On Monday, January 27, 2014, I appeared on Katie Couric’s daytime talk show to discuss how ordinary people can be real-life heroes, a subject I’d covered in a Reader’s Digest cover story.
A few times a month, Airbus Flight Test Engineer Patrick du Ché stands up from his desk, takes off his jacket and tie, walks to the coat rack in the corner of his office, and slips into a set of fire-resistant underwear, a bright-orange flight suit, and sturdy black boots. Then he walks down two flights of stairs and out onto the tarmac of Toulouse-Blagnac Airport in southern France. There, rising above a fleet of newly painted A320 short-haul jets, is an Airbus A350-XWB long-range widebody airliner—the very first of its kind. Sleek and nearly all white except for the lettering along its flank and the swirling blue-on-blue Airbus logo on the tail, it carries the official designation MSN001. Last May, in a modest employees-only ceremony, the final assembly line workers formally handed the plane over to the Flight Test Department. Or, as du Ché sees it, “They handed it to me.”
As a flight engineer and head of the department, du Ché gets first pick of the test flights. Although he describes himself as risk-averse, he tends to choose those he calls the most “interesting,” which means at the edge of the plane’s capabilities, where if something goes wrong, it could destroy the plane. Since June, du Ché and his colleagues have flown at the A350’s maximum design speed; conducted aerodynamic stalls; and taken off so slowly that the tail dragged on the ground.
Each test flight is operated by a crew of two pilots and three flight engineers, who monitor the stream of data flowing from a multitude of sensors into a bank of computers installed in the middle of the cabin. Du Ché’s station is behind the co-pilot’s on the right side of the cockpit. On the seat is a parachute. If things should go terribly awry and the crew needs to evacuate, a bright-orange railing leads them from the cockpit door to a hatch in the floor above the forward baggage compartment. By pulling a lever, the crew can trigger a set of explosive charges that will blow a hole in the right side of the fuselage. They can then leap down a slide, through the hole, and into the air. That’s the idea, anyway. Says test pilot Frank Chapman: “If the plane is tumbling out of control, would you really be able to get out?” He shrugs.
Read the rest of the article, from the February 13, 2014 issue of Bloomberg Businessweek, here.
“Dad! Hold the tail down!” David Barford shouts to his 73-year-old father, Paul, who shuffles along the grass while supporting a slender spar that connects the rear stabilizers to the cockpit and wings of Betterfly, a fragile aircraft that balances on two inline wheels. David’s 20-year-old daughter, Charlotte, supports the starboard-wing spar with his best friend, Paul Wales. David’s 17-year-old son, Chris, marches alongside the port wing, while David, 44, coordinates the action from the nose of the plane.
Team Betterfly’s sense of urgency grows as the summer daylight fades and the sky west of Sywell Aerodrome, a rural airstrip 75 miles north of London, darkens prematurely with thunderclouds. It’s the second day of the weeklong Icarus Cup, the world’s most challenging human-powered-aircraft competition, and Barford wants to make a first attempt at the speed-course event. Two dozen spectators also anxiously monitor the weather, hoping the threatening rain doesn’t ground the pilots.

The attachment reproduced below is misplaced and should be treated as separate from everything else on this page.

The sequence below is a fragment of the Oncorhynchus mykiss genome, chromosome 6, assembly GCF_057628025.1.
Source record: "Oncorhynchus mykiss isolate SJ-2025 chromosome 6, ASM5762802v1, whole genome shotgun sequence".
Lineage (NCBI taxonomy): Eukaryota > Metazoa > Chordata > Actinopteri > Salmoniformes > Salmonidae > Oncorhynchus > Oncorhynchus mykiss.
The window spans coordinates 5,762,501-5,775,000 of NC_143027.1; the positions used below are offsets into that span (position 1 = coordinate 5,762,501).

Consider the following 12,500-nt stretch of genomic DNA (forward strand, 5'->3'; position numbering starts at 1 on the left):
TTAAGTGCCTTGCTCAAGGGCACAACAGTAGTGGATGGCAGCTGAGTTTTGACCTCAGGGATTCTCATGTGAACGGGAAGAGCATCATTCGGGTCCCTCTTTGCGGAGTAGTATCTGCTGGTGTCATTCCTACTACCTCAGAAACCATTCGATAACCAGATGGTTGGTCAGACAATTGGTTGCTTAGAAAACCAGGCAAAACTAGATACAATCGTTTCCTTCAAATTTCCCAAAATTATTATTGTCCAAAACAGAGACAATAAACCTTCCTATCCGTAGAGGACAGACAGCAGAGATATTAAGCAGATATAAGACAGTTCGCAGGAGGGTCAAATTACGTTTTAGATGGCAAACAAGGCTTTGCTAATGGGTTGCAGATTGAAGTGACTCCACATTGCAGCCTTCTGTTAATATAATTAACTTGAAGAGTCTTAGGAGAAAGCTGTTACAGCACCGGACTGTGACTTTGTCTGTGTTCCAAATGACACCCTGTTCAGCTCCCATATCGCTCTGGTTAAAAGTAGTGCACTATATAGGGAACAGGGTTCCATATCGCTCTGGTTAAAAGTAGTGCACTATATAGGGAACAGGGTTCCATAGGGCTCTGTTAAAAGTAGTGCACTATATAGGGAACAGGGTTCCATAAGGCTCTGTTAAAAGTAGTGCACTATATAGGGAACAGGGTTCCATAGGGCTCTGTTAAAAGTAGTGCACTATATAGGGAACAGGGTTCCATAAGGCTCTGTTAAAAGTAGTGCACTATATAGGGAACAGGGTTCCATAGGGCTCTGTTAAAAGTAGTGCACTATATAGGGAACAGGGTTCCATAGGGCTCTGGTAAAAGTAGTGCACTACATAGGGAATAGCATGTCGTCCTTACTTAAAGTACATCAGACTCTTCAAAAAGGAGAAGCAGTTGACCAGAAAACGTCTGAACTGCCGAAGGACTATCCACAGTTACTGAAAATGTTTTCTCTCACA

The team gently sets Betterfly on the centerline at the end of Sywell’s lone paved runway. To shed weight, Barford strips down to his underwear and bike shoes, and then eases into a red fabric pilot’s seat made from two aluminum folding chairs. The only controls in the transparent cockpit are bike pedals and a handle for the rudder.
Barford calls out, “Three, two, one—rolling!” and begins to pedal furiously. The front-mounted propeller claws the air, and Betterfly starts gathering speed as it rolls down the runway. The crew supporting the aircraft walk, then jog, then sprint as the wings rise from their hands. Betterfly floats off the runway, 1 foot, 2 feet, a yard. Barford’s legs churn. “Go, go!” Wales shouts.
Read the rest of my story about the 2013 Icarus Cup online here at Popular Mechanics.
Alli Rainey was clinging to a sheer rock overhang 120 feet above the ground when she felt her fingers go numb. She’d spent the last 40 minutes painstakingly working herself up a route called Madness in Kentucky’s Red River Gorge. Now at the most difficult part of the climb, she realized the muscles in her hands were about to give out. She looked down at the emptiness below her and screamed in terror as her grip slipped and she tumbled from the rock face. Fifty feet down, her belay rope pulled taut and she bobbed in the air, dangling in her safety harness. The crazy thing was that Rainey has an incapacitating fear of heights, yet she’s chosen rock climbing as a full-time career. Then again, doing things she believed to be impossible has been a constant theme of Rainey’s life. And she’s not alone. There are people who’ve figured out how to do things that they believe, that they know, are totally beyond their capabilities—and then do them anyway. I call these people The Impossibles. Are you one, too? If you say no, don’t be so sure—someday you could be.